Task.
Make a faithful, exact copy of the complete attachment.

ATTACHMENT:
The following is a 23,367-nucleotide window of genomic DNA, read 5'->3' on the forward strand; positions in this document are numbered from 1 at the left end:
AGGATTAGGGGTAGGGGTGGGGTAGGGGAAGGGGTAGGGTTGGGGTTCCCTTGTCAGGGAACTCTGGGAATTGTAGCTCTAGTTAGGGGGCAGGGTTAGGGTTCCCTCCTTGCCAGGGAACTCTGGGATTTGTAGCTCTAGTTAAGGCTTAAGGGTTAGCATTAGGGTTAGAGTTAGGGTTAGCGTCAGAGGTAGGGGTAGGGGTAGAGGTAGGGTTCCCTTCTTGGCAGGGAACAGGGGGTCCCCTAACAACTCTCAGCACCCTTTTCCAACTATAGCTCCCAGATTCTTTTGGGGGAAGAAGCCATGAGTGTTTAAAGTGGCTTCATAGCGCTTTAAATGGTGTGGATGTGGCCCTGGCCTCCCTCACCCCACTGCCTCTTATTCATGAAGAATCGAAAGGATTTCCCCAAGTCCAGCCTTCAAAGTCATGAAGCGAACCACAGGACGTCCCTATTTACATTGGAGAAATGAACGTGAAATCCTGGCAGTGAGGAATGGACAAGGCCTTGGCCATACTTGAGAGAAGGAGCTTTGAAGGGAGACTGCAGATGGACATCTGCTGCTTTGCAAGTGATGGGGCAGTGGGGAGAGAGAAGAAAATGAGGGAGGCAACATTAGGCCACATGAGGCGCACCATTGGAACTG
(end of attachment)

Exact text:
The following is a 23,367-nucleotide window of genomic DNA, read 5'->3' on the forward strand; positions in this document are numbered from 1 at the left end:
AGGATTAGGGGTAGGGGTGGGGTAGGGGAAGGGGTAGGGTTGGGGTTCCCTTGTCAGGGAACTCTGGGAATTGTAGCTCTAGTTAGGGGGCAGGGTTAGGGTTCCCTCCTTGCCAGGGAACTCTGGGATTTGTAGCTCTAGTTAAGGCTTAAGGGTTAGCATTAGGGTTAGAGTTAGGGTTAGCGTCAGAGGTAGGGGTAGGGGTAGAGGTAGGGTTCCCTTCTTGGCAGGGAACAGGGGGTCCCCTAACAACTCTCAGCACCCTTTTCCAACTATAGCTCCCAGATTCTTTTGGGGGAAGAAGCCATGAGTGTTTAAAGTGGCTTCATAGCGCTTTAAATGGTGTGGATGTGGCCCTGGCCTCCCTCACCCCACTGCCTCTTATTCATGAAGAATCGAAAGGATTTCCCCAAGTCCAGCCTTCAAAGTCATGAAGCGAACCACAGGACGTCCCTATTTACATTGGAGAAATGAACGTGAAATCCTGGCAGTGAGGAATGGACAAGGCCTTGGCCATACTTGAGAGAAGGAGCTTTGAAGGGAGACTGCAGATGGACATCTGCTGCTTTGCAAGTGATGGGGCAGTGGGGAGAGAGAAGAAAATGAGGGAGGCAACATTAGGCCACATGAGGCGCACCATTGGAACTG